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Articles

    What is Beef Quality Assurance certification training and who needs it?

    An increasing number of local processors and buyers are requiring their beef producers to become Beef Quality Assurance (BQA) certified to ensure that cattle are raised using best management practices in optimal environmental conditions. BQA is a program which is nationally coordinated but implemented by individual states. Currently, several processors and buyers that get beef from Minnesota and surrounding states are requiring beef producers to take BQA training to earn certification for 2019.

    Rebuilding windbreaks after wind breaks them

    Windbreaks, sometimes known as shelterbelts, are plantings of trees, shrubs, or a mixture of the two, primarily established to reduce wind speed in an agricultural area, though they often serve several environmental purposes. Windbreaks can be used for various purposes and provide several benefits on farms. Many local windbreaks – as well as other forested areas – lost a large number trees in our September tornadoes. Because of their numerous benefits, you may want to consider reestablishing windbreaks that were damaged in the storms.

    Youth tractor safety certification required for those under 16 years of age

    We tend to give “farm kids” relatively advanced tasks on the farm. We assign them chores that we might not typically entrust to youth. Keeping this in mind, there are formal requirements regarding some of the tasks youth can perform on the farm. According to the U.S. Department of Labor’s Hazardous Occupations Order in Agriculture (AgHOs) law, youth aged 14-15 years old are required to earn tractor safety certification if they wish to drive tractors off their family farm.

    Dealing with volunteer corn after the storms

    Crops in our area were coming along pretty nicely until tornadoes and winds ripped through on September 20th. Soybeans are mostly okay, but the severe weather caused damage in corn fields. This “downed corn” causes a high potential for corn ears and kernels to be left in the field this fall. As a result, we expect a high occurrence of volunteer corn in these areas in 2019.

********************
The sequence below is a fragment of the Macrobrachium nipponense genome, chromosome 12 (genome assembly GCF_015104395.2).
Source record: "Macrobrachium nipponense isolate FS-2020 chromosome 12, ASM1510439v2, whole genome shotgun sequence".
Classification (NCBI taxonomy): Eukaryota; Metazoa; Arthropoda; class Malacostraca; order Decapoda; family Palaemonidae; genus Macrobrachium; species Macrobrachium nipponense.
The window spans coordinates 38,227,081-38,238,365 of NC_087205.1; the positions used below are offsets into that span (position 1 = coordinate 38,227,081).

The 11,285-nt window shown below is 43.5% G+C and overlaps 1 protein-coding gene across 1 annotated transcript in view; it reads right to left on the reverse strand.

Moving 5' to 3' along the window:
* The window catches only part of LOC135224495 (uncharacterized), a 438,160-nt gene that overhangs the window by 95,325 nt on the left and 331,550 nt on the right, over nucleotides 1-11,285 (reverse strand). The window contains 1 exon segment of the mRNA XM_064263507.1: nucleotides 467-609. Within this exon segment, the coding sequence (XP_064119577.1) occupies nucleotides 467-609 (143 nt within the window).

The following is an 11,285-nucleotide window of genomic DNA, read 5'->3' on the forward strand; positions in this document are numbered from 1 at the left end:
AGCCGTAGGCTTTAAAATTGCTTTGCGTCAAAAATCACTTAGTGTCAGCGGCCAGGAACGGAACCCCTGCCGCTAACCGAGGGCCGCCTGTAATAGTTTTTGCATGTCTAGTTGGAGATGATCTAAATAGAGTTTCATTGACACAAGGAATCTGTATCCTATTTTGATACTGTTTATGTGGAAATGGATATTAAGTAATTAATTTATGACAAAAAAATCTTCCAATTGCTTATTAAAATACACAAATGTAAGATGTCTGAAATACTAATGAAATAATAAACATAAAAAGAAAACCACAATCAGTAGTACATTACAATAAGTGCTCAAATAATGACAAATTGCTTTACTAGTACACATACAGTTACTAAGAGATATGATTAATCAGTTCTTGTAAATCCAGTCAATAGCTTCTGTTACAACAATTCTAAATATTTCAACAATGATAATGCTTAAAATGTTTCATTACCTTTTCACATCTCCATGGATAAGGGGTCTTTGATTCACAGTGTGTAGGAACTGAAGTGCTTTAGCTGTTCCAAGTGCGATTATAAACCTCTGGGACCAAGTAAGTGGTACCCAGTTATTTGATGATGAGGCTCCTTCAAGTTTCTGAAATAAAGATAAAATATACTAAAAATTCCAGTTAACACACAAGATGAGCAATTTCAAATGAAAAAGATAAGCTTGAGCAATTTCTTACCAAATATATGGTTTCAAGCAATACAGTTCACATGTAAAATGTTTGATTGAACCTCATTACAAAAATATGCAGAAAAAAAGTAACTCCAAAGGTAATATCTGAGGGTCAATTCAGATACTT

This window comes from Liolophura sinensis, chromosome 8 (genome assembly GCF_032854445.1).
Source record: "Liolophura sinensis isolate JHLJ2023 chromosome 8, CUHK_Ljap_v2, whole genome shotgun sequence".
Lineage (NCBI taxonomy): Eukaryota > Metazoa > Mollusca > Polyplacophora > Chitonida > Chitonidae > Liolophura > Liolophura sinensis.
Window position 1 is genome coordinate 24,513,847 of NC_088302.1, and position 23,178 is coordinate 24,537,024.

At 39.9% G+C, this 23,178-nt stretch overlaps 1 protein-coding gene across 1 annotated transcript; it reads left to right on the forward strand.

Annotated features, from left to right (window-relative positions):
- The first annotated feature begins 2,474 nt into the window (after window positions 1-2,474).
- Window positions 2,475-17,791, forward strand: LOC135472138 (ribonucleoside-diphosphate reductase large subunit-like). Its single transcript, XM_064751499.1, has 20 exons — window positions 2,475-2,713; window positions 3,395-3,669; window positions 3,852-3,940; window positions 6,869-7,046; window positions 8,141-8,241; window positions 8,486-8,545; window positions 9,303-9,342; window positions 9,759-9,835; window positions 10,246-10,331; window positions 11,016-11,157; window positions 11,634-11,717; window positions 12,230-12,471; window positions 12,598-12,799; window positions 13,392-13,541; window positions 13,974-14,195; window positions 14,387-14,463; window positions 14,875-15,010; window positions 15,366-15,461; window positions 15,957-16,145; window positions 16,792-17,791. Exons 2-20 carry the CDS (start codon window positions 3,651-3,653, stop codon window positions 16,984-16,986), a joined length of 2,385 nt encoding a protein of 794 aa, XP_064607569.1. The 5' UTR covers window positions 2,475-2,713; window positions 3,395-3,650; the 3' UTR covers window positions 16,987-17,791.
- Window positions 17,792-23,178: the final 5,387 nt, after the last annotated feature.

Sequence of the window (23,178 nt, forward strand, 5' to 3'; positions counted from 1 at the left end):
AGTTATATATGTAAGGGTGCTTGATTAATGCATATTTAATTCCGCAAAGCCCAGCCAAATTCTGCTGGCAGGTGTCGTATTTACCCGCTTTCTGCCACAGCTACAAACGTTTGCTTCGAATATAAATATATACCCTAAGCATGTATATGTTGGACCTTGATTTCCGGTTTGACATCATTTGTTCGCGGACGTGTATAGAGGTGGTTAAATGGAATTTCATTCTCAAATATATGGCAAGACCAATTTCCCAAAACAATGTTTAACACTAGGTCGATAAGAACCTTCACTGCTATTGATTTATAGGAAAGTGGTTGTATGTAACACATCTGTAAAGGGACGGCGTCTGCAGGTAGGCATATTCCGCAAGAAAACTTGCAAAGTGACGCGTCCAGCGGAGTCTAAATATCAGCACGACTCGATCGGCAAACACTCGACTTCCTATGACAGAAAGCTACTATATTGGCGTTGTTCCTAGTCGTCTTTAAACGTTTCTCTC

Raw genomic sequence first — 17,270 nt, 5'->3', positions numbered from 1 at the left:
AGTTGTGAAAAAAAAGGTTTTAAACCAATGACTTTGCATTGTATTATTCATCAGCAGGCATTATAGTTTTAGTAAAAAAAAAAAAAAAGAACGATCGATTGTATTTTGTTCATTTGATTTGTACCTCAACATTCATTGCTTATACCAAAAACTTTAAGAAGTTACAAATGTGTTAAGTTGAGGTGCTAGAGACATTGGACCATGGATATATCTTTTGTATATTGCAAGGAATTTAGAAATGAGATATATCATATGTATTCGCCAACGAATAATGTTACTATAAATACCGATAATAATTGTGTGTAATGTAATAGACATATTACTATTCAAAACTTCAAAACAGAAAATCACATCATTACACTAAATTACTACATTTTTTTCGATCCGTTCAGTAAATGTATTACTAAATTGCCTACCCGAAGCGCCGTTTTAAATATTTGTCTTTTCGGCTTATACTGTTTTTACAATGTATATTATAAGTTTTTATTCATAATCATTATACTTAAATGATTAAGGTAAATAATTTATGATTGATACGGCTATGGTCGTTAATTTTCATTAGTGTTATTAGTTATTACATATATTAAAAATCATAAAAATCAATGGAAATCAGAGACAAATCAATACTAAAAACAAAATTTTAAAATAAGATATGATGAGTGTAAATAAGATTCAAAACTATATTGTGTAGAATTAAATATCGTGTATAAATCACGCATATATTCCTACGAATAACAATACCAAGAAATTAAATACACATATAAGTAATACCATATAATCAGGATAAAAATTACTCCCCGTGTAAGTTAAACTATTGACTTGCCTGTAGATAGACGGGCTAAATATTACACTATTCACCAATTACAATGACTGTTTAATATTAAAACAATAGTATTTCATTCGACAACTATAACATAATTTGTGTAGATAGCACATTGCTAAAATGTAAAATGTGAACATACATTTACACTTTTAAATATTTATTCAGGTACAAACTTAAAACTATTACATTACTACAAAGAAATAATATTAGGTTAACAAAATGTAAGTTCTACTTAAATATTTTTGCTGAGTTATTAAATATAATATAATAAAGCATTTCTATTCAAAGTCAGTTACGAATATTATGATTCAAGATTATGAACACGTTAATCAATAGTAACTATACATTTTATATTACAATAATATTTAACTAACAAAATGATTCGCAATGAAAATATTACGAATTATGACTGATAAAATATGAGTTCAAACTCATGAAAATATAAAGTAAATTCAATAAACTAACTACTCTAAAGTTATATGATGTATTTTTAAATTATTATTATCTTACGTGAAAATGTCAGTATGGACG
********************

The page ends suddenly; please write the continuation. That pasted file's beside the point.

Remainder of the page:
Farmer stress resources

    Several of of our local agricultural producers are currently facing difficult times, due to various factors, but for some farmers, these difficulties were exacerbated by the storms and tornadoes of September 20th. In addition to general farm stress factors such as isolation, lower access to health services, and low commodity prices, the tornadoes caused turmoil for some local farmers. Read on for farm stress resources.

    Have a safe harvest season: tips for harvest safety

    Harvest is always a risky time of year, and with this year’s condensed time frame and additional stress, it is especially important to keep safety in mind. Here are some steps you can take to ensure safety for yourself and others during harvest.

    How to manage Japanese beetles

    The Japanese beetle is a serious pest of turf and ornamental plants. Learn some tips for battling this voracious beetle.

    Rice and Steele counties are crawling with caterpillars

    Two species of caterpillar have been found in large numbers in Rice and Steele Counties this 2018 growing season.

    Tips to identify Wild parsnip

    Wild parsnip is a noxious weed with several look-alikes. Learn how to discern wild parsnip from other roadside weeds.

    Leave your milkweed for monarch caterpillars to munch

    Learn how milkweed plays a vital role in the monarch butterfly's life cycle.
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